Brazil Swamped in Garbage
Brazil’s metropolis, Recife, is often associated with mystical bridges, vibrant entertainment and picturesque beaches. The splendor of this tourist hub, however, has recently been blighted, when in November the Jornal do Commercio released a photo of a nine-year-old boy swimming in a garbage-filled canal beneath one of the most famous bridges. What’s more, he was picking cans out of the contaminated water so that he could sell them.

Although Brazil has the ninth largest economy in the world, it is fraught with extreme economic disparity. Half of the country’s income is enjoyed by a meager 10 percent of the population, while the poorest 10 percent receive less than one percent.

Half of the country’s 60 million children live in poverty.

The photo of nine-year-old Paulo Henrique exposes this grim reality. According to government accounts, in Recife alone nearly 65,000 children live in the slums in the Arruda and Campina Barreto neighborhoods on the city’s north side. And a good majority of them are making their fortunes by wading through waste.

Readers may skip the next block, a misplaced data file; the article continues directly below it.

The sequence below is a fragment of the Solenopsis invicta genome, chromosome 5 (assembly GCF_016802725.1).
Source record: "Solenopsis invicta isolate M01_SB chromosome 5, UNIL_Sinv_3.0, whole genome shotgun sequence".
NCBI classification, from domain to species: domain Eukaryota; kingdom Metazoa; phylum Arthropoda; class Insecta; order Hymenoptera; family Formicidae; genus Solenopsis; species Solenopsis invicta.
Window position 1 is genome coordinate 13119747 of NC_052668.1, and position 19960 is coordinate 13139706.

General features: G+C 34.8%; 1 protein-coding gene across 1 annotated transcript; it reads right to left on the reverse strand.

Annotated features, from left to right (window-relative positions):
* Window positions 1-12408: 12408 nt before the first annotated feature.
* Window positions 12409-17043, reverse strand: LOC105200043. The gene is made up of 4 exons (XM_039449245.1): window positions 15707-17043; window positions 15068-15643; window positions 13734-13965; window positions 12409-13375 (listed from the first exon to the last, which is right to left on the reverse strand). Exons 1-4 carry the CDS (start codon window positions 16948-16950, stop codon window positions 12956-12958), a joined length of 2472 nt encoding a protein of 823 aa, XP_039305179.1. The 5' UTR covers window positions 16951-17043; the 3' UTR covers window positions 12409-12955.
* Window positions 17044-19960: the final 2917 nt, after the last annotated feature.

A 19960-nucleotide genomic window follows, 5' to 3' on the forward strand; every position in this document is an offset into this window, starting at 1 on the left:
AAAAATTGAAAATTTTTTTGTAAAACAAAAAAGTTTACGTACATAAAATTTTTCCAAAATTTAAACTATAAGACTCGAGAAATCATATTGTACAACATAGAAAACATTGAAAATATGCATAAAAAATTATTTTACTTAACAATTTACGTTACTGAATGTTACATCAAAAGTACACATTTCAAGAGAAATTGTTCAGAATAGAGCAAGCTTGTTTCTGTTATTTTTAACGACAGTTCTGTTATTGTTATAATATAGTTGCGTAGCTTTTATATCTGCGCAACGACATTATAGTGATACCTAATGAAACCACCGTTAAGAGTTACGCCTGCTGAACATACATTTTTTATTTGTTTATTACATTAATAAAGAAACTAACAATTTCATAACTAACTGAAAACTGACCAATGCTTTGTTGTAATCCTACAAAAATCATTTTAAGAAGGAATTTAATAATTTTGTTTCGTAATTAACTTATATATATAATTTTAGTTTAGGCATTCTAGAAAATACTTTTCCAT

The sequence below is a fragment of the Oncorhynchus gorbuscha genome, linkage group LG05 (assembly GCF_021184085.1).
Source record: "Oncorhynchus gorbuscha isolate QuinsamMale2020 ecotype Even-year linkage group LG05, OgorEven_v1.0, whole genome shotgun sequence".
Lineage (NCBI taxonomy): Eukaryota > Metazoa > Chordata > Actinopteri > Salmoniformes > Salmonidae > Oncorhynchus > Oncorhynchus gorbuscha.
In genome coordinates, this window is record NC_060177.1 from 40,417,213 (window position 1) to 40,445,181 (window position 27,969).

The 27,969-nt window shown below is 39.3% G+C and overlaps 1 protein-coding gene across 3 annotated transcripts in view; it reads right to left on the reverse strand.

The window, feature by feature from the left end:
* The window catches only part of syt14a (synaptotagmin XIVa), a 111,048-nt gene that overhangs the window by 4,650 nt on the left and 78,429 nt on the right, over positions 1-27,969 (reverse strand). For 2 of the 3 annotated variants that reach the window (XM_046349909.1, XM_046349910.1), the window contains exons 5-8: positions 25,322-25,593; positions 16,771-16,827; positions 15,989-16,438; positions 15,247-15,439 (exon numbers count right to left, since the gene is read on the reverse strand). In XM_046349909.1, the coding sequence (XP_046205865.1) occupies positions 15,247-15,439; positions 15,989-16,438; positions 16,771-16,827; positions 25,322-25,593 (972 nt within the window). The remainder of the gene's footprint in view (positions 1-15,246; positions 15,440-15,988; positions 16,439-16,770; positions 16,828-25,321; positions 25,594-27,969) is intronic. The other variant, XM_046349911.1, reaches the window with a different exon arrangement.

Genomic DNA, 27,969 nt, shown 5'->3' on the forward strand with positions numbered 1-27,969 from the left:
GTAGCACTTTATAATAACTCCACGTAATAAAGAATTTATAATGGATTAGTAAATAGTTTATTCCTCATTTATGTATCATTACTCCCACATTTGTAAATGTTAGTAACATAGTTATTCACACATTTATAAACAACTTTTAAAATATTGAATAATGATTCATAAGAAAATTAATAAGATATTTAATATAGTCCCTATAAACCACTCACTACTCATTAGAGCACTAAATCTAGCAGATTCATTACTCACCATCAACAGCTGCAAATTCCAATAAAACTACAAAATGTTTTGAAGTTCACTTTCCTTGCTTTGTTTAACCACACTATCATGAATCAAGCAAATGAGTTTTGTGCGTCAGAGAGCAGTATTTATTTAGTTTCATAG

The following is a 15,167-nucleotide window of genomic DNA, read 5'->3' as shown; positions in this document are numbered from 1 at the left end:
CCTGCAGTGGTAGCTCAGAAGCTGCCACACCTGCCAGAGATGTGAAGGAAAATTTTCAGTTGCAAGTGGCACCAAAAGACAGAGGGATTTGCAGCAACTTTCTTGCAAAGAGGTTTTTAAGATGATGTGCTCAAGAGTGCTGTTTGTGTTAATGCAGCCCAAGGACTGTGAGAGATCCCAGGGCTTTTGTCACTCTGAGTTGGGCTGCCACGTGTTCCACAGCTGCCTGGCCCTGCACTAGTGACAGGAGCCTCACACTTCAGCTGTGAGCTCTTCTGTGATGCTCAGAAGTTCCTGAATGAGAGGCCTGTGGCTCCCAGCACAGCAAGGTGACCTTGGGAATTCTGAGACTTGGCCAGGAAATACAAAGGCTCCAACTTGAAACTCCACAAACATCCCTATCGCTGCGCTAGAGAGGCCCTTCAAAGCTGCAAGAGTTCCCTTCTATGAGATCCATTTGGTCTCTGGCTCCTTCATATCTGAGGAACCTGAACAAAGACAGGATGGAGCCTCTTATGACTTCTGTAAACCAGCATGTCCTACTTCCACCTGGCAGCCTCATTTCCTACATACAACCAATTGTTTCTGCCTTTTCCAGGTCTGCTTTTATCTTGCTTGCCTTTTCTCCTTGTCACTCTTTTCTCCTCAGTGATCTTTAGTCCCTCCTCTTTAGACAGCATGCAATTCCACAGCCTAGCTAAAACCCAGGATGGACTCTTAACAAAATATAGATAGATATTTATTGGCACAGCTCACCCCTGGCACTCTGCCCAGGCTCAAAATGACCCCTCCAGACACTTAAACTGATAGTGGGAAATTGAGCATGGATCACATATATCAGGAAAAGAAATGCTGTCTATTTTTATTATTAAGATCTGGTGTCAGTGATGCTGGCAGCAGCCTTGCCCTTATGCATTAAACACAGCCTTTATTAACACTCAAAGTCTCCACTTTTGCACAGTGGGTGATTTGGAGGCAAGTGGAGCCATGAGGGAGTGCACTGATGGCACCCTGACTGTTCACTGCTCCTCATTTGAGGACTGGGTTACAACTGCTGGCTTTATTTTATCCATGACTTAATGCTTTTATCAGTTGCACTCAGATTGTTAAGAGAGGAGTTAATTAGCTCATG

In reaction to the photo, the Brazilian government promised to provide welfare for Paulo, his mother and his five siblings. As a more all-encompassing response to the issue of poverty, the country created the first global center for poverty reduction in March. Mundo Sem Pobreze (World Without Poverty), will become a market of ideas and experiences in applying programs to benefit the most disadvantaged citizens.

The inspiration behind Mundo Sem Pobreze came from Bolsa Familia, the most successful Brazilian program in history. In just one decade since its advent, the program has managed to reduce poverty by half in Brazil, 50 million people of which were low-income Brazilians.

Though the photo of Paulo is saddening and morose, it has opened up a national conversation in efforts to address the issue of poverty. Photos can often have a profound impact on society; historically, they have served as galvanizers of radical change. During the Civil Rights Movement in the United States, the iconic photo of a young African American man being attacked by a police dog in Birmingham, Alabama pushed the U.S Government to finally intervene after decades of discrimination and violence.

Photos have the capacity to reach an entire nation, even an entire world. The photo of Brazil swamped in garbage has created a dialogue that will hopefully set the pace for a united national movement to eradicate extreme poverty.

– Samantha Scheetz

Sources: Save The Children, Vice, World Bank
Photo: VICE